This La Cenerentola at the Teatro San Carlo had all the requisites of success: charming voices, delightfully comic acting, a scary beginning and a fine ending, when Angelina-Cinderella’s dreams of love and happy life, instead of the abuses she suffers in her home, come true in a gleeful, well-timed vaudeville-like finale.

In the opera there is neither a fairy godmother, nor a pumpkin-like chariot, and glass slippers are replaced by matching bracelets. Rossini’s opera is based on the protagonist’s goodness and rectitude and on her readiness to eventually pardon her oppressors, as much as on a love affair.

Yet, Angelina as a symbol of modesty and charity is hard to get excited about today, so more than on the “Triumph of Goodness” (the opera subtitle), Paul Curran’s production, first presented in Naples in 2003, puts an undeniable accent on the eccentricity of the characters along with a robust comic flank.

In addition, the staging, now revived to enthusiastic acclaim by Oscar Cecchi, sets the story in the year 1912 because, in Curran’s own words, "I wanted to draw attention to social conflicts, and this was a period when class differences were very real". Thus, the retelling of this much loved fairy tale encompasses love affair, fine sentiments and social consciousness, and the 20th century setting makes the three levels more credible to contemporary spectators, until the final quite obligatory reconciliation.

The protagonist is rescued out of poverty not by a fairy-godmother but by her own compassion, since being charitable to a beggar earns her an invitation to the ball. Alidoro, prince Ramiro’s tutor, is in disguise and while her stepsisters try to drive him out, Cinderella gives him some bread and coffee. He tells the prince (who is looking for a bride who will love him for himself) there is a young girl worthy of him at Don Magnifico's mansion.

Mezzo Serena Malfi’s singing had agility and power; she was mature and convincing, with some superb moments (“Non più mesta”) of limpid technique. Her Cenerentola was both touching and powerful; she brought out all the weakness and insecurity of her character even when she understood the prince loved her for herself. Her voice was really impressive, both in the upper range and with some very rich and strong low notes, with excellent coloratura.

Russian tenor Maxim Mironov played the prince, Don Ramiro, who switched costumes – and hence social relationship – with his valet Dandini, (Simone Alberghini), with all the theatricalities rising from their role reversal. Mironov and Alberghini were well matched and skilful at playing off each other. Considered one of the most interesting Rossini tenors of his generation, Mironov was impressive as the Prince with his bel canto style of singing, consisting of rapidly ascending and descending melodic lines, with great high notes.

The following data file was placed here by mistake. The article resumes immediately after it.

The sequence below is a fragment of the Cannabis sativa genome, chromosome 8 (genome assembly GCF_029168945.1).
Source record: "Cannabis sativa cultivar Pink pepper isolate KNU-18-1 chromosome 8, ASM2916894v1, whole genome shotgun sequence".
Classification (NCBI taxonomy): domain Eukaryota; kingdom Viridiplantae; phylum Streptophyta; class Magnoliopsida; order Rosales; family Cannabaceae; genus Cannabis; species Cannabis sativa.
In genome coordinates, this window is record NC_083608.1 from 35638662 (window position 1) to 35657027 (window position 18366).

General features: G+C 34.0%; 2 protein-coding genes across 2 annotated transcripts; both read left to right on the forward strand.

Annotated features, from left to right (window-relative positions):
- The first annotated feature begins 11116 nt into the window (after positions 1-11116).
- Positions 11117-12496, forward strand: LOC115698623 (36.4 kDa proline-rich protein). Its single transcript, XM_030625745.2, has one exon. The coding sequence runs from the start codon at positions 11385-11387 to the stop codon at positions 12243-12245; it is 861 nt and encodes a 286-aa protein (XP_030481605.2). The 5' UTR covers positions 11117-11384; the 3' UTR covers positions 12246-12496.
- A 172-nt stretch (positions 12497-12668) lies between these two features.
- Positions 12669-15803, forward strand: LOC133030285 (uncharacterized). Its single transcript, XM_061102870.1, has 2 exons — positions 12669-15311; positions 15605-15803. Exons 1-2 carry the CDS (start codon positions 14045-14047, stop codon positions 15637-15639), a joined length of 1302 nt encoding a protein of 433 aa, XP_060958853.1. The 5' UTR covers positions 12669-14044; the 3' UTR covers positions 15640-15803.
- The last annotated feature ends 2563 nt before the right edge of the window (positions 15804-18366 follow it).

The other male voices were all vocally superb providing some great bass and baritone singing. The buffo bass Carlo Lepore was great as Don Magnifico, mastering the stage with a sparkling performance. Simone Alberghini’s singing and acting was also brilliant: his Dandini was entertaining and vocally solid. They both brought a great deal of humour and their duet “Un segreto d’importanza” was dazzling. Their mischievous characters were made ludicrous by means of whimsical choreographies, with the pantomime touch that this opera requires.

In the role of Tisbe, was mezzosoprano Candida Guida, while Clorinda was soprano Caterina Di Tonno. They played with cheerful nastiness and bellicose physicality and were excellent vocally, providing lots of fun with the clownish traits of their roles. Luca Tittoto sang the role of Alidoro, the tutor who helps the prince in the search for the right woman to become Don Ramiro’s bride. He had the essential vocal gravity and physical solemnity to embody the moral gist of the story.

The music was excellently played by the Orchestra of the Teatro di San Carlo under the baton of Gabriele Ferro, who offered a clear interpretation of the score, both accurate and expressive.

The staging, with Zira de Vincentiis' costumes and Pasquale Grossi's sets, caught all the essential components of this opera: charming bel canto voices, comic plot, thrilling score and a happy ending. What worked so well was the dramatic tension throughout the performance; the actors were free to give their characters personality, to breathe new life into trite ideas we all have on Cinderella’s story and characters, bringing out lovely voices, fun spirit and Rossini’s glittering score.